A: If youâ€™re a billionaire in the 1800s then you gotta have a pretty good idea of how to make a little money. John D. Rockefeller, our answer to the billionaire in question, was originally a dealer in farm goods. Dipping into the oil business in 1863, Rockefeller founded Standard Oil seven years later. Using ruthless, competitive methods, Rockefeller made Standard Oil a monopoly, and it was then that J-Roc amassed a billion big ones.
Of course, it wasnâ€™t always smooth sailing. To skirt anti-monopoly laws, Rockefeller had to reorganize the Standard Oil Trust and make the resulting companies appear in compliance. Eventually in 1911, the U.S. Supreme Court stepped on the scene and declared Standard Oil to be in violation of federal law, forcing the companyâ€™s break-up. But by then, Rockefeller was at a point in his life where he desired to give back a little to the community.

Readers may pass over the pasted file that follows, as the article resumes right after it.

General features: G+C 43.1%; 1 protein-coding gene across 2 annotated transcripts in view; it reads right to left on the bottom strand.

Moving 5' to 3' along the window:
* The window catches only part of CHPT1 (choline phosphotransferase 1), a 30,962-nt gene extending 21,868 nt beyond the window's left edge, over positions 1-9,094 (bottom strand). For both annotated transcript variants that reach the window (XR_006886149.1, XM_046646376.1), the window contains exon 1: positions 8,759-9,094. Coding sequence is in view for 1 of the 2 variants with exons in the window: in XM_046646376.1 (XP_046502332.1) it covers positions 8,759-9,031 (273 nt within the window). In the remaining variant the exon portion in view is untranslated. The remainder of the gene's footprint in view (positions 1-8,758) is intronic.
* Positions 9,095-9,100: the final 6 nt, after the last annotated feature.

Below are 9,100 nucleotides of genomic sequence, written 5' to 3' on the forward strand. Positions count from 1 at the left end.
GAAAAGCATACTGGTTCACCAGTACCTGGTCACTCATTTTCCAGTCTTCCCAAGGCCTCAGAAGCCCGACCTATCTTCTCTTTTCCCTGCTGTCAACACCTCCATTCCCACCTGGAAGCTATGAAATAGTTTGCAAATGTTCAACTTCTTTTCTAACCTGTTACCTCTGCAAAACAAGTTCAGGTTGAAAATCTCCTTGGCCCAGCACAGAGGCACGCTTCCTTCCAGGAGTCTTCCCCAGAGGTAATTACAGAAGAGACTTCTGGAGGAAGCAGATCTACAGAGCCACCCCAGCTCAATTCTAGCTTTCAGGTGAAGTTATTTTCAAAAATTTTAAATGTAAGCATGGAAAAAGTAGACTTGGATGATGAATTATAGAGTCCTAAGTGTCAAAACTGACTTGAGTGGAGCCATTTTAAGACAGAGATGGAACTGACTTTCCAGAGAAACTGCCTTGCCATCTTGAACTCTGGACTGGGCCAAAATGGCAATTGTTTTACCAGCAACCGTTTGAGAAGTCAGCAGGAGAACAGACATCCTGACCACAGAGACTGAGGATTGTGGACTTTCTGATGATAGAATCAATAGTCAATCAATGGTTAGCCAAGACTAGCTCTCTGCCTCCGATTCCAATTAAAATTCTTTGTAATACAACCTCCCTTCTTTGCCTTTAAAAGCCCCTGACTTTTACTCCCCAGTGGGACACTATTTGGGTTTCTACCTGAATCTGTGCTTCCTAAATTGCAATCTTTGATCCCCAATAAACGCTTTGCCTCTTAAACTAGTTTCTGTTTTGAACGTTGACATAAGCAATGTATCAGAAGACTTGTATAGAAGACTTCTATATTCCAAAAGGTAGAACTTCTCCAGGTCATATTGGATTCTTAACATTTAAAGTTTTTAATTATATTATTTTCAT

Before his death at age 97, the philanthropist had given away $500 million, including $80 million to the University of Chicago, which he had helped found in 1892. With son John D. Rockefeller Jr., John Sr. also founded Rockefeller University, the General Education Board, and the Rockefeller Foundation. But just in case youâ€™re wondering, Rockefeller played no part in the creation of rapper Jay-Zâ€™s label Roc-A-Fella Records. That was established quite some time after his death.